How to Stop a Cat From Climbing

Written by chloe newkirk
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How to Stop a Cat From Climbing
Furniture can suffer from climbing cats. ( me and the sysop)

Climbing cats can destroy furniture and draperies, break objects and accidentally injure themselves. Scratching and jumping are natural instincts, and cats will never stop climbing completely. Still, cats should be discouraged from climbing in dangerous or destructive ways. It is always easier to train a cat if the discipline starts when he is a kitten. Still, mature cats can be trained not to climb, as long as the owner is consistent and the environment is tailored to curtail the bad behaviour.

Skill level:
Moderately Easy

Things you need

  • Packing tape
  • Aluminium foil
  • Vertical blinds
  • Cat tree
  • Cat window perch
  • Cat scratching post
  • Catnip
  • Cat treats
  • Small water gun

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  1. 1

    Block the path your cat uses to climb. Move the coffee table he uses to jump to the bookshelf, or place heavy objects in the way, such as potted plants, books or garden statues, to obstruct the jumping.

  2. 2

    Cover surfaces where the cat climbs with material she will find unpleasant, such as packing tape or aluminium foil. Cats hate these two materials and will avoid them. Foul-smelling sprays can also be used to deter the cat from her usual climbing spots.

    How to Stop a Cat From Climbing
    Tape can discourage cats from scratching surfaces. Source: Mr. T in DC
  3. 3

    If your kitty likes to climb long fabric drapes, replace them with blinds or shades.

  4. 4

    Give your cat an appealing alternate climbing area, like a jungle gym. Purchase a cat tree or craft one out of wood and carpet remnants. Install a window perch where he can sit and observe his surroundings without climbing furniture. Encourage kitty to use his new climbing equipment by rubbing it with catnip or hiding treats at the top of the cat tree.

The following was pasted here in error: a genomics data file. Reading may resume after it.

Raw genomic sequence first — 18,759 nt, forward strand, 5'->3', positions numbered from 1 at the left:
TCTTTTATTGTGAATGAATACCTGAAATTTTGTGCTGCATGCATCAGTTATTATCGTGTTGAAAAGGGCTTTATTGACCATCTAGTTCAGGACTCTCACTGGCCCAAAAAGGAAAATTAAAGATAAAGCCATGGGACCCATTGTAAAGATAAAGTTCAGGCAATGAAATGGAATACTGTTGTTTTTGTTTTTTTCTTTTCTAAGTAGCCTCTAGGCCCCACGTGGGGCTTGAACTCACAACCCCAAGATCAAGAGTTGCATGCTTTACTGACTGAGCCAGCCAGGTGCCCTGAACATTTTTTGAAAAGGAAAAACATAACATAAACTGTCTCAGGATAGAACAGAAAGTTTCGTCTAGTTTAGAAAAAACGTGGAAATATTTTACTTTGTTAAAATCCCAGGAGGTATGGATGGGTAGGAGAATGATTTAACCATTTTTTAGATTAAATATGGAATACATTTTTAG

How to Stop a Cat From Climbing
    Cats can sit safely on window perches. Source: Chloe Newkirk
  5. 5

    Use a small water gun, bell or whistle if you catch your cat climbing. Spray her only lightly, and do not chase her.

Tips and warnings

  • Keeping your cat's nails trimmed will help limit the natural instinct to climb and scratch. If he will not let you trim his nails yourself, your vet can do it for a small charge.
  • Vinyl claw caps can also be purchased to cover your cat's claws. They are applied periodically, lasting for months.
  • Avoid declawing the cat at all costs. De-clawing a cat is a controversial and traumatic procedure. Not all veterinarians perform the operation, and there may be laws against declawing in your area.
  • Consult with a vet before giving the cat away because of his climbing habit. Some cats will grow out of mischievous phases, and others may have behaviour problems that need to be addressed medically.
  • Never try to scare your cat out of climbing by setting a trap, physically punishing her or yelling. Cats can be deeply traumatised by frightening situations and will simply not respond to these disciplinary methods. Trust is essential in a healthy pet relationship.

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